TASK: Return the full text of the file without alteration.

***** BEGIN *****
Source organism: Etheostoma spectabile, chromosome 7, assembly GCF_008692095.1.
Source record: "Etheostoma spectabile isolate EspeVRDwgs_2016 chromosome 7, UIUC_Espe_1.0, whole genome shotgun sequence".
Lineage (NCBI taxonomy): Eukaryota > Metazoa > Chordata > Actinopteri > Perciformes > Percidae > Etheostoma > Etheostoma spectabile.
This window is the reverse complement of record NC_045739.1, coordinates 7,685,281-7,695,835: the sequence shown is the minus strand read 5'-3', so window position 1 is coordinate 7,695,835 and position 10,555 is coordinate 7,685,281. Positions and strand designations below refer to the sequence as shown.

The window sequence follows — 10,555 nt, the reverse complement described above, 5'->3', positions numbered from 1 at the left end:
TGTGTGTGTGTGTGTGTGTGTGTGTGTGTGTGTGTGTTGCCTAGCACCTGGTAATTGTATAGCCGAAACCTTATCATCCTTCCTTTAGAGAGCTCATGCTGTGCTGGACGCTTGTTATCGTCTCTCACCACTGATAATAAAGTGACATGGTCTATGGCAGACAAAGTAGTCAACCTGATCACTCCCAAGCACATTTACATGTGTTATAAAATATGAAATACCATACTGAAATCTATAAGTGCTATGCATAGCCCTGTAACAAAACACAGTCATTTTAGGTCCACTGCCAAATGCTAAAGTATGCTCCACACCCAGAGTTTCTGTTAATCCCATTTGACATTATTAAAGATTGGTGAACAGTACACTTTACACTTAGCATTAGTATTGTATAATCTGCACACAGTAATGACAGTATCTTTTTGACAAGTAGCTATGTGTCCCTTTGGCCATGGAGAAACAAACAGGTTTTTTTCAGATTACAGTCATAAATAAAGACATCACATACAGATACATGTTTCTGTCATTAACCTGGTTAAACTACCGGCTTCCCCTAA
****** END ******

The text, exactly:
Source organism: Etheostoma spectabile, chromosome 7, assembly GCF_008692095.1.
Source record: "Etheostoma spectabile isolate EspeVRDwgs_2016 chromosome 7, UIUC_Espe_1.0, whole genome shotgun sequence".
Lineage (NCBI taxonomy): Eukaryota > Metazoa > Chordata > Actinopteri > Perciformes > Percidae > Etheostoma > Etheostoma spectabile.
This window is the reverse complement of record NC_045739.1, coordinates 7,685,281-7,695,835: the sequence shown is the minus strand read 5'-3', so window position 1 is coordinate 7,695,835 and position 10,555 is coordinate 7,685,281. Positions and strand designations below refer to the sequence as shown.

The window sequence follows — 10,555 nt, the reverse complement described above, 5'->3', positions numbered from 1 at the left end:
TGTGTGTGTGTGTGTGTGTGTGTGTGTGTGTGTGTGTTGCCTAGCACCTGGTAATTGTATAGCCGAAACCTTATCATCCTTCCTTTAGAGAGCTCATGCTGTGCTGGACGCTTGTTATCGTCTCTCACCACTGATAATAAAGTGACATGGTCTATGGCAGACAAAGTAGTCAACCTGATCACTCCCAAGCACATTTACATGTGTTATAAAATATGAAATACCATACTGAAATCTATAAGTGCTATGCATAGCCCTGTAACAAAACACAGTCATTTTAGGTCCACTGCCAAATGCTAAAGTATGCTCCACACCCAGAGTTTCTGTTAATCCCATTTGACATTATTAAAGATTGGTGAACAGTACACTTTACACTTAGCATTAGTATTGTATAATCTGCACACAGTAATGACAGTATCTTTTTGACAAGTAGCTATGTGTCCCTTTGGCCATGGAGAAACAAACAGGTTTTTTTCAGATTACAGTCATAAATAAAGACATCACATACAGATACATGTTTCTGTCATTAACCTGGTTAAACTACCGGCTTCCCCTAA